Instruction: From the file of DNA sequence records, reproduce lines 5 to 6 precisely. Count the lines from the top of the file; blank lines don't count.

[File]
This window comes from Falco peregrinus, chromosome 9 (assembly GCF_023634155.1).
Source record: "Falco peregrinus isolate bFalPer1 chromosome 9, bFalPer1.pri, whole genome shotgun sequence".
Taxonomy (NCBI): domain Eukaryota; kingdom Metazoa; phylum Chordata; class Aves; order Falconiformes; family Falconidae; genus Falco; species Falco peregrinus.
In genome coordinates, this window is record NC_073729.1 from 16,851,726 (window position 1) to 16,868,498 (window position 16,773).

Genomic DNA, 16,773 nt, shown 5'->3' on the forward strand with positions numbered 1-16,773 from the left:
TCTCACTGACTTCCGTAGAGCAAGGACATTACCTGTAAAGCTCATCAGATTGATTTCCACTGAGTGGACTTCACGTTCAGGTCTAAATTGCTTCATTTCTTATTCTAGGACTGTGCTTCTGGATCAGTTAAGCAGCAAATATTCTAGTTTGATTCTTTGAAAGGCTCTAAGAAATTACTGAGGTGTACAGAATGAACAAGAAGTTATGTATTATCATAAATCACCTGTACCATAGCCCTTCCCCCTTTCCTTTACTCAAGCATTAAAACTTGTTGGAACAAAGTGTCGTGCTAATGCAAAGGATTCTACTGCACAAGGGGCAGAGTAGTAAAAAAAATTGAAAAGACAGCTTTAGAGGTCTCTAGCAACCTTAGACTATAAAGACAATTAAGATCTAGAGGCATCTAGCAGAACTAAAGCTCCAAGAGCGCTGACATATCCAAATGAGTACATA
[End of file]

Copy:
Genomic DNA, 16,773 nt, shown 5'->3' on the forward strand with positions numbered 1-16,773 from the left:
TCTCACTGACTTCCGTAGAGCAAGGACATTACCTGTAAAGCTCATCAGATTGATTTCCACTGAGTGGACTTCACGTTCAGGTCTAAATTGCTTCATTTCTTATTCTAGGACTGTGCTTCTGGATCAGTTAAGCAGCAAATATTCTAGTTTGATTCTTTGAAAGGCTCTAAGAAATTACTGAGGTGTACAGAATGAACAAGAAGTTATGTATTATCATAAATCACCTGTACCATAGCCCTTCCCCCTTTCCTTTACTCAAGCATTAAAACTTGTTGGAACAAAGTGTCGTGCTAATGCAAAGGATTCTACTGCACAAGGGGCAGAGTAGTAAAAAAAATTGAAAAGACAGCTTTAGAGGTCTCTAGCAACCTTAGACTATAAAGACAATTAAGATCTAGAGGCATCTAGCAGAACTAAAGCTCCAAGAGCGCTGACATATCCAAATGAGTACATA